Our modern communication abilities have maybe spoiled us to a degree. We have so many ways to talk and travel, and yet, I don’t know about you, but one of the main ways we communicate…texting, is probably the least personal. It seems like in our busy world, it is easier to text and then wait for the answer, than to talk on the phone. The main reason for this is that you have to hold the phone to talk, so unless it is a long conversation, or one that should be held in a more personal way, we choose the more impersonal…texting. Many people think we text too, as a way of not being too social, and maybe that is so. It seems like we are becoming more of a solitary people in some ways. Still, texting, like the Pony Express, the postal service, the telegraph, telephone, computer, and cell phone are all ways of keeping in touch.
Many of the school children in Wyoming have had the unique opportunity to take a field trip to Fort Laramie, but most people didn’t go there as a family trip. My family, or I should say, my parents, liked a lot of things about the old west, especially any historical sites or trails. Over the years, we went to many of the sites around Wyoming and the surrounding states. Living in Casper, we have seen Fort Caspar, of course, but there have also been trips to Fort Laramie. One such trip, taken after I was married, and so not including my sister Cheryl or me…something that probably didn’t bother us then, but now, looking back, I’m sorry I didn’t get to go…mostly because Dad’s knowledge of the history of these places, and his love of teasing or role playing at these places always made things interesting. Dad would pretend to be one of the soldiers, or a trapper, or a shop keeper, so that he could pull us into the history of the place…hoping to pique our interest in the rich history of the area we live in. Most of the time, at least as we grew into our teens, his efforts failed to do much for us, other than maybe get a laugh if he was really acting funny, but as the years have gone by, I find myself very interested in the history of our great nation.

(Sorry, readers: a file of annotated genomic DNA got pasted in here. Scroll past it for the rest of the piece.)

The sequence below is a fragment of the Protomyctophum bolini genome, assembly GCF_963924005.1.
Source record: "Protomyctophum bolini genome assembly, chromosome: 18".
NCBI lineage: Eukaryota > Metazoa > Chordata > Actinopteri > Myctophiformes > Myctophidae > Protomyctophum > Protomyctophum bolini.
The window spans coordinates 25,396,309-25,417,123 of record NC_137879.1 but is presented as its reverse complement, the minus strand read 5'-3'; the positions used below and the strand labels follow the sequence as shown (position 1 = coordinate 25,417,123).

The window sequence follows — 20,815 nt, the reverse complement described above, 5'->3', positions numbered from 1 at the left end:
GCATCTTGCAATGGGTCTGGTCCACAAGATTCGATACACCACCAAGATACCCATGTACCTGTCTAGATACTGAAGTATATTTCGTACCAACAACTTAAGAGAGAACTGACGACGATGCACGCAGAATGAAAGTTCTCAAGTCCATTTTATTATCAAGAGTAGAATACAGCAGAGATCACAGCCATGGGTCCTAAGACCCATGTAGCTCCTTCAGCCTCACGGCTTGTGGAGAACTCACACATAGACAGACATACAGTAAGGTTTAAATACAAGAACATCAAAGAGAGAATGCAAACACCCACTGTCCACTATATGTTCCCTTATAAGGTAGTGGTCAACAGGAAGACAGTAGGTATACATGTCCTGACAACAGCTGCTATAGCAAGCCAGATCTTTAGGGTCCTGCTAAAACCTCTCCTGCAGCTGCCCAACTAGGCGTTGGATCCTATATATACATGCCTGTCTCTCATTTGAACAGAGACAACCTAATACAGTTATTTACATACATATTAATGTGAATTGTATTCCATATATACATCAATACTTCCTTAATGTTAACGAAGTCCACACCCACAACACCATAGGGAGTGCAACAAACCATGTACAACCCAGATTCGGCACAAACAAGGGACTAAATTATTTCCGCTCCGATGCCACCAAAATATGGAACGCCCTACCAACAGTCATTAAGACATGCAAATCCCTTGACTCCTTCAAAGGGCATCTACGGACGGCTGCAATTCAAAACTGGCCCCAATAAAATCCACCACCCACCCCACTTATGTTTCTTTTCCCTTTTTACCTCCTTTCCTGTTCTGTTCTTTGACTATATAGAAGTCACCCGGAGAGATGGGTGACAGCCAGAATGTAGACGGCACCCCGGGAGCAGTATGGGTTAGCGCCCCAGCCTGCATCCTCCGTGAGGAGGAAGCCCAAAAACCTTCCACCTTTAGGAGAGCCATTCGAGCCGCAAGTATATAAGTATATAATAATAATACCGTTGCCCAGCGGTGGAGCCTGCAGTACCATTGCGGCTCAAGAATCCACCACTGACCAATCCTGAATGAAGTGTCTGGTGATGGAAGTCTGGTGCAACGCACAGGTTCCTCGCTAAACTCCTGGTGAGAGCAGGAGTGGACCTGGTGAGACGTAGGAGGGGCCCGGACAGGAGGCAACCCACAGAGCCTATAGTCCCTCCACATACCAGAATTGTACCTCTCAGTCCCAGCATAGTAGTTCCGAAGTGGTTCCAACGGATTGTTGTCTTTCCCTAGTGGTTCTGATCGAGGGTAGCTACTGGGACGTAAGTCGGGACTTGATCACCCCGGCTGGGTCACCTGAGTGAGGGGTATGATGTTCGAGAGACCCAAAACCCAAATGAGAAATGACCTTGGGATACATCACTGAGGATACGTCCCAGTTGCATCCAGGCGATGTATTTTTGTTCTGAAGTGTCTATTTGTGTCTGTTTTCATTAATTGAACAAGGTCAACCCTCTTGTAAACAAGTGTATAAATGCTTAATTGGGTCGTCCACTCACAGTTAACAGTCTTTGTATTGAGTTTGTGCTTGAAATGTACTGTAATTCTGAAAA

Fort Laramie, for example, was originally established as a private fur trading fort in 1834, but later evolved into the largest and best known military post on the Northern Plains, before it was abandoned in 1890. It was originally named Fort William after it’s founder William Sublette, and was purchased in 1841 by the American Fur Company and renamed Fort John. In 1949, it was purchased by the United States Army to protect the many wagon trains of migrant travelers on the Oregon Trail. At that time it was known as Fort John on the Laramie River, which later became Fort John-Laramie, and finally Fort Laramie. As a side note, the Laramie River was named after Jacques La Ramee. In 1815 or 1816, Jacques and a small group of fellow trappers settled in the area where Fort Laramie would later be located. He went out alone to trap in 1819 or 1820 and was never seen again. Arapaho Indians were subsequently accused of killing La Ramee and putting his body in a beaver dam. The river was named “Laramie” in his honor, and the name would later be given to the Laramie Mountains, the fort, and the towns of Laramie, Wyoming and Fort Laramie, Wyoming.
Today, I find all that history very interesting, but as a kid, history seemed like dry memorization of names and dates. Now I think I wouldn’t have minded living in those exciting times, or maybe just have the ability to travel back in time once in a while to see what The Old West was all about. I suppose I am a little too tech-minded to really have enjoyed that more primitive time for very long. Nevertheless, I guess my dad accomplished his goals with me. I do love the history of The Old West.
Seventy one years ago today, one of the most horrific attacks ever launched on US soil took place. Following that attack, the United States entered World War II. That would eventually lead to the men who would become my dad and my uncles, also entering World War II. So many people think that the United States loves to go to war, but that is simply not the case. The United States is a nation of people who try to give everyone the right to live and let live, but if we are provoked or if another nation is in need, most nations or terrorists will find that we are a nation they will wish they had not messed with.
Our family has not lost a soldier to war that I am aware of, at least not as far back and including World War I, so I don’t know what it feels like to lose someone to combat. I do know that whenever our nation is involved in a war, my prayers go out for protection for all our soldiers…those I know and those I don’t.